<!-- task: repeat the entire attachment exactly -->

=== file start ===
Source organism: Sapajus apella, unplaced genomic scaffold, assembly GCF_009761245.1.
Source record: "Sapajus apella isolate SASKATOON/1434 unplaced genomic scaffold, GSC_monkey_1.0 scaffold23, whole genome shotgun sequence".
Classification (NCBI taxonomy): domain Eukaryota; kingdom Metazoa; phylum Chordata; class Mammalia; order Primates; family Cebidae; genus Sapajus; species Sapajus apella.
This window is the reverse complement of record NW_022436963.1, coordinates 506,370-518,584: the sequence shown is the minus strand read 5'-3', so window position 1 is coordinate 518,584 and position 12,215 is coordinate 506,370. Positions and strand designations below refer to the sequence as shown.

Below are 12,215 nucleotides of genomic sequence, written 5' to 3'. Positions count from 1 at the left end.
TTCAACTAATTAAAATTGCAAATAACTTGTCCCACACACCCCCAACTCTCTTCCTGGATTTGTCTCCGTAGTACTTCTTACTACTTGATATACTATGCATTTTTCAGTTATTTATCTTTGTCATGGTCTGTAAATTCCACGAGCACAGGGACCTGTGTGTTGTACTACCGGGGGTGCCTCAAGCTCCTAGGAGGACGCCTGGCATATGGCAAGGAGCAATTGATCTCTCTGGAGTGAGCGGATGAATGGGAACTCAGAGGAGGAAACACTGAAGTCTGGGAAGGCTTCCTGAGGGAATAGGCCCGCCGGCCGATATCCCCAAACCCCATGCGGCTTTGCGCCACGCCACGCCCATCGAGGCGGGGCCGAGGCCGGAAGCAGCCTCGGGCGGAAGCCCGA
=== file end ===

Source organism: Sapajus apella, unplaced genomic scaffold, assembly GCF_009761245.1.
Source record: "Sapajus apella isolate SASKATOON/1434 unplaced genomic scaffold, GSC_monkey_1.0 scaffold23, whole genome shotgun sequence".
Classification (NCBI taxonomy): domain Eukaryota; kingdom Metazoa; phylum Chordata; class Mammalia; order Primates; family Cebidae; genus Sapajus; species Sapajus apella.
This window is the reverse complement of record NW_022436963.1, coordinates 506,370-518,584: the sequence shown is the minus strand read 5'-3', so window position 1 is coordinate 518,584 and position 12,215 is coordinate 506,370. Positions and strand designations below refer to the sequence as shown.

Below are 12,215 nucleotides of genomic sequence, written 5' to 3'. Positions count from 1 at the left end.
TTCAACTAATTAAAATTGCAAATAACTTGTCCCACACACCCCCAACTCTCTTCCTGGATTTGTCTCCGTAGTACTTCTTACTACTTGATATACTATGCATTTTTCAGTTATTTATCTTTGTCATGGTCTGTAAATTCCACGAGCACAGGGACCTGTGTGTTGTACTACCGGGGGTGCCTCAAGCTCCTAGGAGGACGCCTGGCATATGGCAAGGAGCAATTGATCTCTCTGGAGTGAGCGGATGAATGGGAACTCAGAGGAGGAAACACTGAAGTCTGGGAAGGCTTCCTGAGGGAATAGGCCCGCCGGCCGATATCCCCAAACCCCATGCGGCTTTGCGCCACGCCACGCCCATCGAGGCGGGGCCGAGGCCGGAAGCAGCCTCGGGCGGAAGCCCGA